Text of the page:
From this deepened sense of self, we are able to have important conversations, conversations that make us uncomfortable but in which we find the strength to stay. I’ll never forget the discussion that followed after a participant stole and ate the trail mix of another participant halfway through our three weeks. Food becomes incredibly important on these trips, and one’s personal bag of trail mix, which must be rationed over the course of the trip, is as precious as one’s sleeping bag. As the group wrestled with this incident, the participant who had stolen the food burst out. Angrily remembering being betrayed after lending money to a close friend, he shouted that it was a dog-eat-dog world out there, and we had to look out for ourselves only. The other participants struggled with this question of individualism, made starker by the nature of the trip, in which each of us is dependent on the group as a whole for survival. We carry each other’s food and gear, we purify one another’s water, we walk and sleep and eat together. So how to reckon this interdependent and intertwined experience with the intense individualism that this participant, and our society at large, encouraged?

These are not simple questions to ask or answer and in fact, our survival as a species requires struggling with these very issues. Yet, underneath a sky bright with stars, with the resounding crash of waves constantly close, these questions seemed more manageable. There was a trust in the goodness in each of us and in our world, trust that as much time and struggle as it would take, we would work it out. In the end, the group didn't so much choose sides as acknowledge each individual's experience as valid and worthy of telling. And in this space of simply listening to each other, we managed to come together.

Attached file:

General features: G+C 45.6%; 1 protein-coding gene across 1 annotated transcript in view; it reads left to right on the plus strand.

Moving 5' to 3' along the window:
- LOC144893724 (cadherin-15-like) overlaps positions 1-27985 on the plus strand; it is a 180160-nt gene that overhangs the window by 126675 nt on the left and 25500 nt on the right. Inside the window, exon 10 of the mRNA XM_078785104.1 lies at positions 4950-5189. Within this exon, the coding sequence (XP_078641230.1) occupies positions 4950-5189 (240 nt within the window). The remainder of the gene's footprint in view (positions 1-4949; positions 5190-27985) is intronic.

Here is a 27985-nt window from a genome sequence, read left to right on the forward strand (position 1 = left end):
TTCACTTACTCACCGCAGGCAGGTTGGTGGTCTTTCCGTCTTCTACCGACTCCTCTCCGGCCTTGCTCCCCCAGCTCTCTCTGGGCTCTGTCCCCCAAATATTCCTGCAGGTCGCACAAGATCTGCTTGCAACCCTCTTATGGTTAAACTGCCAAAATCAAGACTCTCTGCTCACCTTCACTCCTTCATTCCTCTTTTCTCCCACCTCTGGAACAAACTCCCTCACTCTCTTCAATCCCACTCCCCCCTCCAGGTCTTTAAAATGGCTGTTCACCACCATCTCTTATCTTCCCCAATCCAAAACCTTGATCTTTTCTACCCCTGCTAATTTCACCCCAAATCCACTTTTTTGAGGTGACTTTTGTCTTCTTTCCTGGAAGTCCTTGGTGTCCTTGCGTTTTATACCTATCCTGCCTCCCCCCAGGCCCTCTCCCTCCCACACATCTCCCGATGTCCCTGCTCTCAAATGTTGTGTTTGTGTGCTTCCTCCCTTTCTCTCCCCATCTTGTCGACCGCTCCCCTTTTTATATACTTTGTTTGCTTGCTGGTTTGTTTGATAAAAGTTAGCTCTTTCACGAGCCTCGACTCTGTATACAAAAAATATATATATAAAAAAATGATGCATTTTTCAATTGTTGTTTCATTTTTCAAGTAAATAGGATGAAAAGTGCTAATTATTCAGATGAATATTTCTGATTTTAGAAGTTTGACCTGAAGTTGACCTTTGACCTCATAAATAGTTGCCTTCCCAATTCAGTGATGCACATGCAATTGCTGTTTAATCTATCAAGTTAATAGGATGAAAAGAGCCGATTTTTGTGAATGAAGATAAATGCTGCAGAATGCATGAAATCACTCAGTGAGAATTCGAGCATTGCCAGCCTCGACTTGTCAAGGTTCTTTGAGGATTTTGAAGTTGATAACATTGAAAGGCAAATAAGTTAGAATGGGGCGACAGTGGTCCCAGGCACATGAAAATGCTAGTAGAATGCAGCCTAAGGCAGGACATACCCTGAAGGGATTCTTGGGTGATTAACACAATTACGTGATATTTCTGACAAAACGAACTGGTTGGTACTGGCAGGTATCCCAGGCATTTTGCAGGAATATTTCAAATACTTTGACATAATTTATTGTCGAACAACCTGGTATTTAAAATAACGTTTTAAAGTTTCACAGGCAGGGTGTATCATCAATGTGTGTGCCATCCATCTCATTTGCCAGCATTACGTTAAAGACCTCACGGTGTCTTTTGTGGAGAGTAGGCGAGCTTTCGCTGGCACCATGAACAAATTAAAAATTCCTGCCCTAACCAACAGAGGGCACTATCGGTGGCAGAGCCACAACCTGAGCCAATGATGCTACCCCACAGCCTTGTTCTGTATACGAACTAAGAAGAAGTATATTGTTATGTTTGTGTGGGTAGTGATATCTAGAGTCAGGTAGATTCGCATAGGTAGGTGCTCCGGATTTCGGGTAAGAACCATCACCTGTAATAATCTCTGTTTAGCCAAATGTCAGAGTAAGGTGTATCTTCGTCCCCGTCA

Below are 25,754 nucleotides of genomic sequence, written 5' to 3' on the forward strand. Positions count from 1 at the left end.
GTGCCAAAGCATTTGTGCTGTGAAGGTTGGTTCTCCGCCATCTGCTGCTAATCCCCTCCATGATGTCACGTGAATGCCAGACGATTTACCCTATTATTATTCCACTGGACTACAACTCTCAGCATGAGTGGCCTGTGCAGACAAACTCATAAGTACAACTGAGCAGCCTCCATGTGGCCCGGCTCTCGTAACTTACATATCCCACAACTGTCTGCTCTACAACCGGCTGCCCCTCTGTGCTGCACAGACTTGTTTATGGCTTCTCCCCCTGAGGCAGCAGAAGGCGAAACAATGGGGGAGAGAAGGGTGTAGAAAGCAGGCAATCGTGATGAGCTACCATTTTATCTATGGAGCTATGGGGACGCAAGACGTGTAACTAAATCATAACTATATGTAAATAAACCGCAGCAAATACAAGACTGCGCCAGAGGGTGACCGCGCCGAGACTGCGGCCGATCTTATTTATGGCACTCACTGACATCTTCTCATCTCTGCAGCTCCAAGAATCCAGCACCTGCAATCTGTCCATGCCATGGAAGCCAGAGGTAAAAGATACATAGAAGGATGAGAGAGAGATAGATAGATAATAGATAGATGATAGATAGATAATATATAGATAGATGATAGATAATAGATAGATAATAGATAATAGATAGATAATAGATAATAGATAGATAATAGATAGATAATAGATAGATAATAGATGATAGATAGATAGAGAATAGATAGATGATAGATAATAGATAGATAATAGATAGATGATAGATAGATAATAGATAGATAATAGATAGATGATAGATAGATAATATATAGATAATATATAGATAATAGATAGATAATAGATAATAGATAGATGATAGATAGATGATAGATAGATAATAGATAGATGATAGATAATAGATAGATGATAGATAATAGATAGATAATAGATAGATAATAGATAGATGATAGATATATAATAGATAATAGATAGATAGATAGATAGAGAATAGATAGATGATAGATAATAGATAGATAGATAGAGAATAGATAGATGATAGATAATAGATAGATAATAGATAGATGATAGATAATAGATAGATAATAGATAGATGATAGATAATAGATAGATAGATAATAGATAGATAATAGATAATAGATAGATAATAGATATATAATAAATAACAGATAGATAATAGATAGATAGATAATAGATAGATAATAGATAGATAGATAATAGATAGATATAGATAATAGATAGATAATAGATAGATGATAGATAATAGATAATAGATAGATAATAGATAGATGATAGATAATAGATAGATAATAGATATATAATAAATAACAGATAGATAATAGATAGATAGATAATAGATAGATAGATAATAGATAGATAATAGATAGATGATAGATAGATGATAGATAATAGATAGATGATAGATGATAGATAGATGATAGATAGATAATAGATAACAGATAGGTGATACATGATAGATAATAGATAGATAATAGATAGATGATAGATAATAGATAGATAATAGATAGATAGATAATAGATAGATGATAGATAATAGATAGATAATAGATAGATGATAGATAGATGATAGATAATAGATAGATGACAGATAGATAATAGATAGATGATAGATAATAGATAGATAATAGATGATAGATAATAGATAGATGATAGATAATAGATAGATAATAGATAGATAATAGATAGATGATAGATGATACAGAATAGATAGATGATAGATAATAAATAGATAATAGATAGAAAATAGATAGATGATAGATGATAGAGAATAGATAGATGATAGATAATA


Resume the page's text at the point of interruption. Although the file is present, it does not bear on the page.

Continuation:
The wonder of these trips, then, is not simply confined to three weeks in the Olympic mountains. It is a wonder that extends past these places, that works its way into the lives of each participant and mentor. It is a wonder of possibility, of widening one’s view of how to live. We open ourselves to being in the world with more compassion, authenticity, and in acknowledgement of the truth of our interdependency.

One of the most moving comments I’ve heard over the years was from a participant on the last day of our three week trip together. “At home, all anyone cares about is Victoria’s Secret and partying,” she reflected. “Here, everyone is true. And that let me feel that part of myself again.” For us to come alive, we need the support of others seeking to do the same. In the tribe that each trip becomes, we help each other to find this true part of ourselves. When we leave the backcountry and our tribe for the world beyond, we can come back to this place again and again, because we know where it is. We can find the strength it takes to live from our true self in the world. For this, Journeys is indispensable.

I’ve written this essay with my laptop on my knees as I make my way through the  roads of Laos and Cambodia on countless busses and trains. It’s been over seven months since I left my home for New Delhi, and I’m not entirely sure when I’ll be back for good. As I look out my window, I reflect on how much I have seen during this time, much of it wondrous and much of it appalling. I’ve hiked in the stark beauty of the Himalayas and been witness to some of the world’s worst poverty in India. I’ve seen results of the US’s extensive bombing in Laos, Cambodia and Vietnam, and felt the incredible warmth of their people. My time with Journeys encouraged me not only to follow my own desire  to wander,  but also to remain present during these explorations, no matter what the circumstance. I let my heart swell and break, allow myself to be moved by both the beautiful and the horrifying. As I move across these roads, I feel the darkness and the light, and find my heart big enough to hold them both.